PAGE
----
Other movement disorders associated with poverty of movement are even more difficult to treat than Parkinson's disease and some lack any effective therapy. Such conditions include Wilson's disease, progressive supranuclear palsy, some forms of dystonia and drug/toxin-induced parkinsonism.
 According to a first aspect of the present invention, there is provided a use of a compound which inhibits metabotropic glutamate receptor activity, or activation, for the manufacture of a medicament for the treatment of movement disorders associated with a poverty of movement.
 According to a second aspect of the present invention, there is provided a method for the treatment of movement disorders associated with a poverty of movement comprising administering to a person or animal in need of such treatment a therapeutically effective amount of a compound which inhibits metabotropic glutamate receptor activity.
 By “movement disorder associated with a poverty of movement” we mean a medical condition characterised by akinesia, hypokinesia or bradykinesia and also conditions characterised by hypertonia. Such disorders include Wilson's disease, progressive supranuclear palsy, some forms of dystonia and in particular parkinsonism.
 Metabotropic glutamate receptors are a subclass of glutamate receptors which are found in neural tissues. These receptors can be further divided into Group I, II and III metabotropic glutamate receptors based upon their pharmacology and may be further subdivided into the receptor types described in Table 1. 1 TABLE 1 Types of metabotropic Glutamate Receptor (mGluR) mGluR receptors Group I Group II Group III mGlu1 mGlu2 MGlu4 (4a, 4b) (1a, 1b, 1c, 1d) mGlu3 MGlu6 mGlu5 MGlu7 (7a, 7b) (5a, 5b) MGlu8 (8a, 8b, 8c)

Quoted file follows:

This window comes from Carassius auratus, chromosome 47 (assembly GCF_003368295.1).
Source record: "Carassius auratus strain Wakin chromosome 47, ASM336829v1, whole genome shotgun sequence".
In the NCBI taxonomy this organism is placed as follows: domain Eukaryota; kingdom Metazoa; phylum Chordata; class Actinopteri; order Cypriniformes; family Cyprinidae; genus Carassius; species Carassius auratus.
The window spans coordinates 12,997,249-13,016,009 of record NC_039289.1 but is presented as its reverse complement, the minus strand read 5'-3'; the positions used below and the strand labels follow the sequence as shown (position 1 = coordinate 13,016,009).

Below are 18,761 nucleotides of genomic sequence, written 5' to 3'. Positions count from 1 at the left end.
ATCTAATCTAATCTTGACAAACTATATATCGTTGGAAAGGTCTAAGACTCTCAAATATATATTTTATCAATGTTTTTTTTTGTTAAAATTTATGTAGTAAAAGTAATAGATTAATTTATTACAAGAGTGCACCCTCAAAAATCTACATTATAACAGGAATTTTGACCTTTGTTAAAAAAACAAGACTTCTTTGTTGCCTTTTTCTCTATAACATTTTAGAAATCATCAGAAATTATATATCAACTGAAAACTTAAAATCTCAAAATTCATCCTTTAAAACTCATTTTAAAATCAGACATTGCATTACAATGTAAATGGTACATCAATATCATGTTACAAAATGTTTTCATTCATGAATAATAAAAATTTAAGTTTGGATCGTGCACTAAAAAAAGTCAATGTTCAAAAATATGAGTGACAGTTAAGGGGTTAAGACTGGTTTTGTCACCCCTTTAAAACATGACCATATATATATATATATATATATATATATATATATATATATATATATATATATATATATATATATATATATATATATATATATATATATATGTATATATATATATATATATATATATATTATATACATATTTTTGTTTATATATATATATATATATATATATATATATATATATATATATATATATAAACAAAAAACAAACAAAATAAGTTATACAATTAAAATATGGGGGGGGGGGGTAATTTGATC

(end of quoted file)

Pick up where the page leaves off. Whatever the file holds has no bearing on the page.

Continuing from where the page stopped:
We have found that compounds which inhibit metabotropic glutamate receptor activity are useful in the treatment of movement disorders as defined herein.
 The inventors have established that compounds used according to the present invention are associated with less side effects than most conventional therapies. For instance, side effects such as dyskinesias (e.g. chorea and dystonia) do not develop, or develop to a lesser extent, when compounds that inhibit metabotropic glutamate receptors are used. Furthermore when the compounds are used in combination therapy, we have found that either (i) less of the conventional agent is required (which leads to a reduction in the side effects associated with conventional therapies); or (ii) the compound that inhibits metabotropic glutamate receptor activity acts to reduce side effects, such as dyskinesia, associated with the known therapies.
 By “dyskinesia” we mean the development in a subject of abnormal involuntary movements. These movements may manifest as chorea (irregular, involuntary movements of the body, especially the face and extremities) or dystonia (disorder or lack of muscle tonicity). Such movements include ballistic movements and athetoid movements of the trunk, limbs and facial musculature.